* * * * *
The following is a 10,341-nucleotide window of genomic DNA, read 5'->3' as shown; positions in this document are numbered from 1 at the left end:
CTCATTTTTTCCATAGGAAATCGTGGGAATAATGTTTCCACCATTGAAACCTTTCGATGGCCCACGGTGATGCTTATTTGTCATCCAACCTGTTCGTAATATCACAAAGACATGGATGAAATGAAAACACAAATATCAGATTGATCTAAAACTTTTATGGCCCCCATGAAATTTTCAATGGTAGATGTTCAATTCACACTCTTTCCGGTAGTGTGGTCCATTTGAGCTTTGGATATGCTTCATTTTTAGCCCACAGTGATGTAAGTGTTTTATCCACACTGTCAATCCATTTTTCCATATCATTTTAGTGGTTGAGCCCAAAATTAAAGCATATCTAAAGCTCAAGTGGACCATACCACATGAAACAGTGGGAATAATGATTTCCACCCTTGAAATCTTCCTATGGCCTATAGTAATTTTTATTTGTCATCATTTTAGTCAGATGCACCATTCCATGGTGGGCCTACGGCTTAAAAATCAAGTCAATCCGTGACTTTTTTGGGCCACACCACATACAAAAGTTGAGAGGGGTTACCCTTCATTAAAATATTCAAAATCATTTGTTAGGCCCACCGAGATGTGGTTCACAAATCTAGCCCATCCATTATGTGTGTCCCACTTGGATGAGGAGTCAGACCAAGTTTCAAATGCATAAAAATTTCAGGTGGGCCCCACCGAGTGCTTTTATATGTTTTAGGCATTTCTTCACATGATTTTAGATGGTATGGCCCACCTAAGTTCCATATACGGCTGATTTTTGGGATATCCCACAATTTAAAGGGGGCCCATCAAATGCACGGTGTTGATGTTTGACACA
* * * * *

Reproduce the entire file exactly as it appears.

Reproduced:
The following is a 10,341-nucleotide window of genomic DNA, read 5'->3' as shown; positions in this document are numbered from 1 at the left end:
CTCATTTTTTCCATAGGAAATCGTGGGAATAATGTTTCCACCATTGAAACCTTTCGATGGCCCACGGTGATGCTTATTTGTCATCCAACCTGTTCGTAATATCACAAAGACATGGATGAAATGAAAACACAAATATCAGATTGATCTAAAACTTTTATGGCCCCCATGAAATTTTCAATGGTAGATGTTCAATTCACACTCTTTCCGGTAGTGTGGTCCATTTGAGCTTTGGATATGCTTCATTTTTAGCCCACAGTGATGTAAGTGTTTTATCCACACTGTCAATCCATTTTTCCATATCATTTTAGTGGTTGAGCCCAAAATTAAAGCATATCTAAAGCTCAAGTGGACCATACCACATGAAACAGTGGGAATAATGATTTCCACCCTTGAAATCTTCCTATGGCCTATAGTAATTTTTATTTGTCATCATTTTAGTCAGATGCACCATTCCATGGTGGGCCTACGGCTTAAAAATCAAGTCAATCCGTGACTTTTTTGGGCCACACCACATACAAAAGTTGAGAGGGGTTACCCTTCATTAAAATATTCAAAATCATTTGTTAGGCCCACCGAGATGTGGTTCACAAATCTAGCCCATCCATTATGTGTGTCCCACTTGGATGAGGAGTCAGACCAAGTTTCAAATGCATAAAAATTTCAGGTGGGCCCCACCGAGTGCTTTTATATGTTTTAGGCATTTCTTCACATGATTTTAGATGGTATGGCCCACCTAAGTTCCATATACGGCTGATTTTTGGGATATCCCACAATTTAAAGGGGGCCCATCAAATGCACGGTGTTGATGTTTGACACA